Graduates of Meridian School, a private school in its ninth year of "traditions of excellence that grow stronger every year," were told Friday to go into the world with a sense of self, ready to give back to the community in which they live.
Jerilyn Su McIntyre, vice president for Academic Affairs at the University of Utah, said the graduates will need an anchor in the complex and constantly changing world ahead.She said without a sense of self and goals, it would be difficult to avoid a certain complacency. "I've heard it told," she said, "Don't let this be the last significant thing you do in your lives."
Find that self that is intrinsically you, she urged. Then share that self in ways that give back in some way.
"In seeking to become all we can be, we find self-fulfillment," she said. She told the 16 graduates to set significant goals, not to fear competition and to take pride in the achievements made so far.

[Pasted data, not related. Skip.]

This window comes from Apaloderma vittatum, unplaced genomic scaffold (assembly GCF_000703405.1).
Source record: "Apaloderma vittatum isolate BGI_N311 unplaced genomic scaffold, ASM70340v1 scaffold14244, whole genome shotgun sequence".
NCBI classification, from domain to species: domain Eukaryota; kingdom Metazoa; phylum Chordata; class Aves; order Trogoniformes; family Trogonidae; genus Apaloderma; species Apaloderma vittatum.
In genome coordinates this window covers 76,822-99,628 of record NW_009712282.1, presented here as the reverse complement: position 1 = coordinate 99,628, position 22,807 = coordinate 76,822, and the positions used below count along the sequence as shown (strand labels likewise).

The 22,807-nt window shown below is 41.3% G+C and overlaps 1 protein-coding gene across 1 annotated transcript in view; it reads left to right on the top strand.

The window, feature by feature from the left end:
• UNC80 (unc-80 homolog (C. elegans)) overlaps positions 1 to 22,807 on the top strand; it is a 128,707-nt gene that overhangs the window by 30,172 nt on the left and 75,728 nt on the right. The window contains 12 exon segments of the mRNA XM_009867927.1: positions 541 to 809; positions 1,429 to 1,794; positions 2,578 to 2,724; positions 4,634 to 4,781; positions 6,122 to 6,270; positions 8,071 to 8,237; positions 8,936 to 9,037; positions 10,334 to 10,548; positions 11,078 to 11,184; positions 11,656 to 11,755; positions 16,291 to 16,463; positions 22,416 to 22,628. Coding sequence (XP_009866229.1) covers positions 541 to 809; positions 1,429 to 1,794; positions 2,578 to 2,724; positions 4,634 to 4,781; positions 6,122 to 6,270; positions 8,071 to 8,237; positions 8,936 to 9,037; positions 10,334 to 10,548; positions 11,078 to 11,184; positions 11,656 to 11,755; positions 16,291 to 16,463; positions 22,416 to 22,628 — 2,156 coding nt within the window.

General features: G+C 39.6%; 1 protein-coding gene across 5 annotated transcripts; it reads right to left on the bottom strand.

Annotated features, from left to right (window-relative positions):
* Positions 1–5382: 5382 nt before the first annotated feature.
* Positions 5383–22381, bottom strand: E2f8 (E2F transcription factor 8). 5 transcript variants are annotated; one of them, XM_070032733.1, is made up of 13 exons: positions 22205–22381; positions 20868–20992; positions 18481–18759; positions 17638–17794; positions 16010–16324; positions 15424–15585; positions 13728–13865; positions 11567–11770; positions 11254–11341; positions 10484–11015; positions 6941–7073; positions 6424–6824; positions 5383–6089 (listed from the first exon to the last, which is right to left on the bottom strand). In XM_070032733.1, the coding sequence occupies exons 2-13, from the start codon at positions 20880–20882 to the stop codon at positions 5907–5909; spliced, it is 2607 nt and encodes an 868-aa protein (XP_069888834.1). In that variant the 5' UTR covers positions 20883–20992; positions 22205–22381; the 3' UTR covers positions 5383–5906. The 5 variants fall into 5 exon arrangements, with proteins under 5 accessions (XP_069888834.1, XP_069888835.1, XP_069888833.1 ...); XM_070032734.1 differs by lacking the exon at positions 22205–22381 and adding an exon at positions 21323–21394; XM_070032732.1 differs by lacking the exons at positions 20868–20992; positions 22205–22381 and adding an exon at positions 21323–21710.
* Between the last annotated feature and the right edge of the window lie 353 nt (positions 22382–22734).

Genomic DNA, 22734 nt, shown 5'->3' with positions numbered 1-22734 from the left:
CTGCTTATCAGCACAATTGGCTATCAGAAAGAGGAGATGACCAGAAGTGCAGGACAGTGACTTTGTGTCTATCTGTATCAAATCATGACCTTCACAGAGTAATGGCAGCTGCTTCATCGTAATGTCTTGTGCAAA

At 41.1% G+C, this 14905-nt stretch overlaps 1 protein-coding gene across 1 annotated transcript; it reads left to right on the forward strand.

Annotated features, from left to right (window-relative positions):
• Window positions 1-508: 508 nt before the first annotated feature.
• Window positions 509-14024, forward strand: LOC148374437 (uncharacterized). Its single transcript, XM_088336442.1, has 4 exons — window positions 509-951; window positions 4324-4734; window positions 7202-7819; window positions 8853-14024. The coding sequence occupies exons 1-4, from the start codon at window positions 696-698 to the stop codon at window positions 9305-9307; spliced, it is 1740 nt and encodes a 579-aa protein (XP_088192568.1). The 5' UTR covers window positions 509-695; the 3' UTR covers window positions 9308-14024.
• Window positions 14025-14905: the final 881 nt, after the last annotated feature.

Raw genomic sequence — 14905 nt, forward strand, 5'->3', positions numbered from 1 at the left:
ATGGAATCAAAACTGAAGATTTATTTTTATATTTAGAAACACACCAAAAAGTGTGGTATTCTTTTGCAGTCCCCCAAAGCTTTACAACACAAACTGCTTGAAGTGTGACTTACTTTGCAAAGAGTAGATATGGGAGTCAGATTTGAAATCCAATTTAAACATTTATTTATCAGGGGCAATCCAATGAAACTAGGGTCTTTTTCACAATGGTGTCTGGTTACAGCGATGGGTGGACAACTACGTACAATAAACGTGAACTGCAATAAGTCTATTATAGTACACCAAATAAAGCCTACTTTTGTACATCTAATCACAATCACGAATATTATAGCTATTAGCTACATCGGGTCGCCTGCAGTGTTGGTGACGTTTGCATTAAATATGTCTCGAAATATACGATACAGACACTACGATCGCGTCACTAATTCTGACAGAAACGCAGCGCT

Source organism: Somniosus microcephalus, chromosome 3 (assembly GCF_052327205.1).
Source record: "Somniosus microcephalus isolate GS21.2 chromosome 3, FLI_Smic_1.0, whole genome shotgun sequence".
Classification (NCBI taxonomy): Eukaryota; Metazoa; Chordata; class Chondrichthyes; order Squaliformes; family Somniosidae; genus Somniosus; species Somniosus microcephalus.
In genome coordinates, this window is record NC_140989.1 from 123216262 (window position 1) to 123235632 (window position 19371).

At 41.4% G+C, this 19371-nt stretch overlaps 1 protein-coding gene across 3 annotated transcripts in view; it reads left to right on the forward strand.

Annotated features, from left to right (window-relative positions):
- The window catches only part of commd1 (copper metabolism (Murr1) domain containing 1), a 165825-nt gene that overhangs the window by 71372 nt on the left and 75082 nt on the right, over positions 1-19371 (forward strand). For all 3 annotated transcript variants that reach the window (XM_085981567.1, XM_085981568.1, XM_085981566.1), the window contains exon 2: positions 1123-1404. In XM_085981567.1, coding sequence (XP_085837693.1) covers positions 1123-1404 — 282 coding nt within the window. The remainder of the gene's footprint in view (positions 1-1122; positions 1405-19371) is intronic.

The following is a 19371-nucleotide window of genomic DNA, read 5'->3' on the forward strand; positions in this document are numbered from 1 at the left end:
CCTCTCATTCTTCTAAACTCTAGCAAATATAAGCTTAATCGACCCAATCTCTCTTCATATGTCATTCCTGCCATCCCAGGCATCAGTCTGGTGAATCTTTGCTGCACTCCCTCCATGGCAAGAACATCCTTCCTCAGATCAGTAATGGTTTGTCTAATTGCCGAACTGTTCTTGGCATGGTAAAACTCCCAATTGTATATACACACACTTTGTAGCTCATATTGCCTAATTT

"Use today to build a base for the future," she said.
Aileen Clyde, a member of the state Board of Regents for the Utah System of Higher Education, and grandmother to one of the graduates, said Mcintyre is one to emulate because she works constantly to help provide intellectual and practical skills for those interested in living a good life.
Headmaster Kevin Clyde said Meridian graduates can celebrate their success and hold to the school motto "There shall always be possibilities."
Stephen Robert Brady was the single student speaker, but each senior was individually honored in song and by teacher Brandon B. Bennett as he introduced the class.